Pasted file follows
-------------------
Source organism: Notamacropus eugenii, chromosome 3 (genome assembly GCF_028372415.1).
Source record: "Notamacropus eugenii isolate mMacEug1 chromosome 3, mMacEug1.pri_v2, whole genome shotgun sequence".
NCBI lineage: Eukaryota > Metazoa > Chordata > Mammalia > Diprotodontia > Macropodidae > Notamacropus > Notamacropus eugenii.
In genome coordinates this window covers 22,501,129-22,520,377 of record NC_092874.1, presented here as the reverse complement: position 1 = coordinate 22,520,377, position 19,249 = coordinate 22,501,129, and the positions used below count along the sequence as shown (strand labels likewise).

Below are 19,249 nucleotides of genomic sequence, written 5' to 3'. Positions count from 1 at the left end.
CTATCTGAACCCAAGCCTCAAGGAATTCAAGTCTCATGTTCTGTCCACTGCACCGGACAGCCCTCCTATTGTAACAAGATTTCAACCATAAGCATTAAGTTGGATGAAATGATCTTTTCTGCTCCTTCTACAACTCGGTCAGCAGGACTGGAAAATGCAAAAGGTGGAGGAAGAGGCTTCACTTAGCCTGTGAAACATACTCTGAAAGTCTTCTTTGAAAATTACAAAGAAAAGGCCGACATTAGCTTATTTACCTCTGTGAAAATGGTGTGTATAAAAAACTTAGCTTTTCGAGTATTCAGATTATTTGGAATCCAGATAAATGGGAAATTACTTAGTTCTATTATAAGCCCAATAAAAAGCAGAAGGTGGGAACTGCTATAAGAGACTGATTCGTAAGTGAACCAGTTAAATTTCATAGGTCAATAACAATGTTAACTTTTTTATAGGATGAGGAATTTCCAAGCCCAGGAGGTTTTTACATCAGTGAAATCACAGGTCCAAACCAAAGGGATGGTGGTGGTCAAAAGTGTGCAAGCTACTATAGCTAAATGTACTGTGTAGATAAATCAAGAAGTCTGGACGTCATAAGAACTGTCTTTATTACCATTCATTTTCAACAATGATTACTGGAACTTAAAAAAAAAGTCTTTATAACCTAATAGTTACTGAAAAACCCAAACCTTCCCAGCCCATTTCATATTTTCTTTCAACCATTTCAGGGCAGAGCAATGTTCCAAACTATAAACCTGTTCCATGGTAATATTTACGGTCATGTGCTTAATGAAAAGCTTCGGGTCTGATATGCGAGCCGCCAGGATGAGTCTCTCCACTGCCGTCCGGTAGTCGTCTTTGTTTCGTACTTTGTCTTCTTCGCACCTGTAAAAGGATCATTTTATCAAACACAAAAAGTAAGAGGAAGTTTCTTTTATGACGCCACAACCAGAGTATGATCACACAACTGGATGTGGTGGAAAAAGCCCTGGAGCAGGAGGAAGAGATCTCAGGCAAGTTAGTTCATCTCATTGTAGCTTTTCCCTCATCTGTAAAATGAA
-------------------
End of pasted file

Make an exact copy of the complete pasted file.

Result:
Source organism: Notamacropus eugenii, chromosome 3 (genome assembly GCF_028372415.1).
Source record: "Notamacropus eugenii isolate mMacEug1 chromosome 3, mMacEug1.pri_v2, whole genome shotgun sequence".
NCBI lineage: Eukaryota > Metazoa > Chordata > Mammalia > Diprotodontia > Macropodidae > Notamacropus > Notamacropus eugenii.
In genome coordinates this window covers 22,501,129-22,520,377 of record NC_092874.1, presented here as the reverse complement: position 1 = coordinate 22,520,377, position 19,249 = coordinate 22,501,129, and the positions used below count along the sequence as shown (strand labels likewise).

Below are 19,249 nucleotides of genomic sequence, written 5' to 3'. Positions count from 1 at the left end.
CTATCTGAACCCAAGCCTCAAGGAATTCAAGTCTCATGTTCTGTCCACTGCACCGGACAGCCCTCCTATTGTAACAAGATTTCAACCATAAGCATTAAGTTGGATGAAATGATCTTTTCTGCTCCTTCTACAACTCGGTCAGCAGGACTGGAAAATGCAAAAGGTGGAGGAAGAGGCTTCACTTAGCCTGTGAAACATACTCTGAAAGTCTTCTTTGAAAATTACAAAGAAAAGGCCGACATTAGCTTATTTACCTCTGTGAAAATGGTGTGTATAAAAAACTTAGCTTTTCGAGTATTCAGATTATTTGGAATCCAGATAAATGGGAAATTACTTAGTTCTATTATAAGCCCAATAAAAAGCAGAAGGTGGGAACTGCTATAAGAGACTGATTCGTAAGTGAACCAGTTAAATTTCATAGGTCAATAACAATGTTAACTTTTTTATAGGATGAGGAATTTCCAAGCCCAGGAGGTTTTTACATCAGTGAAATCACAGGTCCAAACCAAAGGGATGGTGGTGGTCAAAAGTGTGCAAGCTACTATAGCTAAATGTACTGTGTAGATAAATCAAGAAGTCTGGACGTCATAAGAACTGTCTTTATTACCATTCATTTTCAACAATGATTACTGGAACTTAAAAAAAAAGTCTTTATAACCTAATAGTTACTGAAAAACCCAAACCTTCCCAGCCCATTTCATATTTTCTTTCAACCATTTCAGGGCAGAGCAATGTTCCAAACTATAAACCTGTTCCATGGTAATATTTACGGTCATGTGCTTAATGAAAAGCTTCGGGTCTGATATGCGAGCCGCCAGGATGAGTCTCTCCACTGCCGTCCGGTAGTCGTCTTTGTTTCGTACTTTGTCTTCTTCGCACCTGTAAAAGGATCATTTTATCAAACACAAAAAGTAAGAGGAAGTTTCTTTTATGACGCCACAACCAGAGTATGATCACACAACTGGATGTGGTGGAAAAAGCCCTGGAGCAGGAGGAAGAGATCTCAGGCAAGTTAGTTCATCTCATTGTAGCTTTTCCCTCATCTGTAAAATGAA